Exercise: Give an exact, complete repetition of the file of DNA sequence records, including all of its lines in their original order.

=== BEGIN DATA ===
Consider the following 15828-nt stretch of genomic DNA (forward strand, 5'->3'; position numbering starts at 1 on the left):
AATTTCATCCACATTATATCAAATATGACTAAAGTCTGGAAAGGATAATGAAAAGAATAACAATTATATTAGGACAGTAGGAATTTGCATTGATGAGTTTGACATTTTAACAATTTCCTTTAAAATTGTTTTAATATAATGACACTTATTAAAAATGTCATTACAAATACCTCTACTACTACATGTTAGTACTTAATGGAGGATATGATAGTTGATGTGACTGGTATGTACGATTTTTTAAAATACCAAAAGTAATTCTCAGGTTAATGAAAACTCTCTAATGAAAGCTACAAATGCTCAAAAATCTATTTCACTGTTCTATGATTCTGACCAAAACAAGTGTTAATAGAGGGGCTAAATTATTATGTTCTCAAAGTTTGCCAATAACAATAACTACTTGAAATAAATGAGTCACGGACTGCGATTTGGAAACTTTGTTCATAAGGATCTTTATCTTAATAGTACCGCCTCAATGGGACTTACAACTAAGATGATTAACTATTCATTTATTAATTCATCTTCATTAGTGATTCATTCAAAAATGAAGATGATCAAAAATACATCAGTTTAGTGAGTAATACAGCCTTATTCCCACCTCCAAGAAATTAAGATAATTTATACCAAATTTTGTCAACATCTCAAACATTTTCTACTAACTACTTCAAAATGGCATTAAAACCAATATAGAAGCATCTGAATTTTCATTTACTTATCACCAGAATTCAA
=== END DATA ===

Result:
Consider the following 15828-nt stretch of genomic DNA (forward strand, 5'->3'; position numbering starts at 1 on the left):
AATTTCATCCACATTATATCAAATATGACTAAAGTCTGGAAAGGATAATGAAAAGAATAACAATTATATTAGGACAGTAGGAATTTGCATTGATGAGTTTGACATTTTAACAATTTCCTTTAAAATTGTTTTAATATAATGACACTTATTAAAAATGTCATTACAAATACCTCTACTACTACATGTTAGTACTTAATGGAGGATATGATAGTTGATGTGACTGGTATGTACGATTTTTTAAAATACCAAAAGTAATTCTCAGGTTAATGAAAACTCTCTAATGAAAGCTACAAATGCTCAAAAATCTATTTCACTGTTCTATGATTCTGACCAAAACAAGTGTTAATAGAGGGGCTAAATTATTATGTTCTCAAAGTTTGCCAATAACAATAACTACTTGAAATAAATGAGTCACGGACTGCGATTTGGAAACTTTGTTCATAAGGATCTTTATCTTAATAGTACCGCCTCAATGGGACTTACAACTAAGATGATTAACTATTCATTTATTAATTCATCTTCATTAGTGATTCATTCAAAAATGAAGATGATCAAAAATACATCAGTTTAGTGAGTAATACAGCCTTATTCCCACCTCCAAGAAATTAAGATAATTTATACCAAATTTTGTCAACATCTCAAACATTTTCTACTAACTACTTCAAAATGGCATTAAAACCAATATAGAAGCATCTGAATTTTCATTTACTTATCACCAGAATTCAA